Ahmadinejad: syria should end crackdown
Iranian President Mahmoud Ahmadinejad called Thursday for Syrian President Bashar Assad to end his violent crackdown of an uprising challenging his authoritarian rule. Even while it has been accused of providing financial and material support for Assad's crackdown, Iran has increased calls for Syria to end the violence and reform its political process, a formula Tehran may see as repairing its image and, if heeded, possibly bolstering Assad's standing.
Mubarak witness: Tear gas ordered
An ex-security officer testified Thursday in ousted leader Hosni Mubarak's trial that his superiors ordered troops to forcefully disperse Egyptian protesters with tear gas, but he never heard orders to shoot at the protesters. Mubarak and his security chiefs are facing charges of complicity in the deaths of protesters, a charge that could carry the death penalty.
Kaneohe Bay, Hawaii
3 face charges in Marine's death
Three Hawaii-based Marines are in a military court to face accusations of hazing and beating a fellow Marine who later committed suicide in Afghanistan. The Marines are charged with "wrongfully humiliating and demeaning" 21-year-old Lance Cpl. Harry Lew of Santa Clara, Calif., who committed suicide April 3 in the Helmand province of Afghanistan.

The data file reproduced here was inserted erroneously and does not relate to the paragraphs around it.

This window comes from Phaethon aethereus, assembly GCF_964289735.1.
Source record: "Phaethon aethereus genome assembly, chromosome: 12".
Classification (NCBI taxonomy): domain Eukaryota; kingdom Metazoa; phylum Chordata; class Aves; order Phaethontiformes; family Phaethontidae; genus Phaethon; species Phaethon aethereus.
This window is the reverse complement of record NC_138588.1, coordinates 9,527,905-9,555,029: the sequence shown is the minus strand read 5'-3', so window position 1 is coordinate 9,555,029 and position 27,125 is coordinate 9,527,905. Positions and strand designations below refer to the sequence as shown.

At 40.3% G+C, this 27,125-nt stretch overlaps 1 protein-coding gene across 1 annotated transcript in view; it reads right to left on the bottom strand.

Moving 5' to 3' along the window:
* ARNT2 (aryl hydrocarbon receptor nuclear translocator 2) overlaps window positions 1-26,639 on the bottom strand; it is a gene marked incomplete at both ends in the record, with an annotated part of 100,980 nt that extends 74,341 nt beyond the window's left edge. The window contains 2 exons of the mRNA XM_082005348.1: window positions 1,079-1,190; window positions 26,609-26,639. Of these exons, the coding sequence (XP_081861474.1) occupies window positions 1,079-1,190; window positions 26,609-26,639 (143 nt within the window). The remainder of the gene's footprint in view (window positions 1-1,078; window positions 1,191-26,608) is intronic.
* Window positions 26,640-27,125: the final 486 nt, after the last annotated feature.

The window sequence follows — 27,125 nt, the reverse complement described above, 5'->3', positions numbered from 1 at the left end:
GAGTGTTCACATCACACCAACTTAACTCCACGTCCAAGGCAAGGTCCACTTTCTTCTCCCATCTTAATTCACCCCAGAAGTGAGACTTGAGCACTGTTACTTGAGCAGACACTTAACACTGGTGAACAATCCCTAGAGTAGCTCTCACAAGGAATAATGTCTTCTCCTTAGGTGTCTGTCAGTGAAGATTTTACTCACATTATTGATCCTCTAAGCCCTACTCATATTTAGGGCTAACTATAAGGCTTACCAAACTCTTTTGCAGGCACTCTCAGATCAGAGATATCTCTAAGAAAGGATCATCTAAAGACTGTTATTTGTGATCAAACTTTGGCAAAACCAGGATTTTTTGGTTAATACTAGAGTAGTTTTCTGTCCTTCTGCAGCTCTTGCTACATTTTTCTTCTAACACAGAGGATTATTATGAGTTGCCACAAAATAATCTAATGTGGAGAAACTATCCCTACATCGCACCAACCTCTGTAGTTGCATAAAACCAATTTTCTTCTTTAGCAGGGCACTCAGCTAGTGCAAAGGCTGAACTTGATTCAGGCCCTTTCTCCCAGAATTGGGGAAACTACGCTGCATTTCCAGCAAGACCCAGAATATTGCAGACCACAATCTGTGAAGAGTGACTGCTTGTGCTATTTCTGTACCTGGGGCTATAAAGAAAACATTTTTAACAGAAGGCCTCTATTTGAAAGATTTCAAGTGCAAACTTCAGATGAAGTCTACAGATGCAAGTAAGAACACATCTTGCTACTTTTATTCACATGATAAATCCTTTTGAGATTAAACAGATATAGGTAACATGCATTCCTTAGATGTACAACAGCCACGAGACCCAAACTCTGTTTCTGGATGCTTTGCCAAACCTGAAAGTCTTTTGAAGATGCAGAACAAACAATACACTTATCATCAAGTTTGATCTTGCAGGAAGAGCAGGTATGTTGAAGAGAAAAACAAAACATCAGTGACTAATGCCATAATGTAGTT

Solar firm's loan is investigated
Federal agents executed a search warrant at the Northern California headquarters of solar panel manufacturer Solyndra Inc., which filed for bankruptcy protection this week despite receiving $535 million in federal stimulus loan guarantees.
Trial of John Edwards is delayed
Ex-presidential candidate John Edwards' trial on campaign finance charges has been delayed until January. The former North Carolina senator was charged in June with using about $1 million in under-the-table payments from political supporters to hide his pregnant mistress during his 2008 run. He's also charged with helping to falsify campaign finance reports to cover up the payments. He has pleaded not guilty.
Salt Lake City
Ex-students claim abuse at camps
A Utah company that ran a network of domestic and international schools for troubled teens is being sued by former students who say they were denied food and medical care, lived in filth and suffered physical and sexual abuse that could be described as torture. Named as defendants in the lawsuit are World Wide Association of Specialty Programs and Schools, its three principles, and a network of other affiliated businesses and individuals.